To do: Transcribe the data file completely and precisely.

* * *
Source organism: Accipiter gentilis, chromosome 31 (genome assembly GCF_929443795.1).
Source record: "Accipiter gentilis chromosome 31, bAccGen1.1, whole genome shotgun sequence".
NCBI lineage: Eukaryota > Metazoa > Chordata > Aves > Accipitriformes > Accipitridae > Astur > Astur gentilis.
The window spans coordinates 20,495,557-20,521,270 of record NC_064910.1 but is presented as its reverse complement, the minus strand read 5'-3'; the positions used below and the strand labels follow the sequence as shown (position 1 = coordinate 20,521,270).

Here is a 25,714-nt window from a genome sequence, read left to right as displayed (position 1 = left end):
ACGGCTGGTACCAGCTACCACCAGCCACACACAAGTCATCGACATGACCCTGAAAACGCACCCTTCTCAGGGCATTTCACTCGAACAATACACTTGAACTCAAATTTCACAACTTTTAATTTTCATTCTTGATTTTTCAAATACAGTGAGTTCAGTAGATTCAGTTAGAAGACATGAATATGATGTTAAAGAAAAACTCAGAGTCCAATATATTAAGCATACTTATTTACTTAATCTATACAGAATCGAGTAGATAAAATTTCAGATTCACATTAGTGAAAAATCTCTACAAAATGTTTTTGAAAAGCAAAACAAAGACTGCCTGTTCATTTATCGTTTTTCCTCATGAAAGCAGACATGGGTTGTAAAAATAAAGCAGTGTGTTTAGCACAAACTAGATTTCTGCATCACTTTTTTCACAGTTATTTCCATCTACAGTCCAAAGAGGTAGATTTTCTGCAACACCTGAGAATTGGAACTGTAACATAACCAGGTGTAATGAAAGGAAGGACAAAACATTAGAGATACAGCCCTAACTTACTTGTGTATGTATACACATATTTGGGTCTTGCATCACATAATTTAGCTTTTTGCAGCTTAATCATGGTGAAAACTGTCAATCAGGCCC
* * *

Source organism: Accipiter gentilis, chromosome 31 (genome assembly GCF_929443795.1).
Source record: "Accipiter gentilis chromosome 31, bAccGen1.1, whole genome shotgun sequence".
NCBI lineage: Eukaryota > Metazoa > Chordata > Aves > Accipitriformes > Accipitridae > Astur > Astur gentilis.
The window spans coordinates 20,495,557-20,521,270 of record NC_064910.1 but is presented as its reverse complement, the minus strand read 5'-3'; the positions used below and the strand labels follow the sequence as shown (position 1 = coordinate 20,521,270).

Here is a 25,714-nt window from a genome sequence, read left to right as displayed (position 1 = left end):
ACGGCTGGTACCAGCTACCACCAGCCACACACAAGTCATCGACATGACCCTGAAAACGCACCCTTCTCAGGGCATTTCACTCGAACAATACACTTGAACTCAAATTTCACAACTTTTAATTTTCATTCTTGATTTTTCAAATACAGTGAGTTCAGTAGATTCAGTTAGAAGACATGAATATGATGTTAAAGAAAAACTCAGAGTCCAATATATTAAGCATACTTATTTACTTAATCTATACAGAATCGAGTAGATAAAATTTCAGATTCACATTAGTGAAAAATCTCTACAAAATGTTTTTGAAAAGCAAAACAAAGACTGCCTGTTCATTTATCGTTTTTCCTCATGAAAGCAGACATGGGTTGTAAAAATAAAGCAGTGTGTTTAGCACAAACTAGATTTCTGCATCACTTTTTTCACAGTTATTTCCATCTACAGTCCAAAGAGGTAGATTTTCTGCAACACCTGAGAATTGGAACTGTAACATAACCAGGTGTAATGAAAGGAAGGACAAAACATTAGAGATACAGCCCTAACTTACTTGTGTATGTATACACATATTTGGGTCTTGCATCACATAATTTAGCTTTTTGCAGCTTAATCATGGTGAAAACTGTCAATCAGGCCC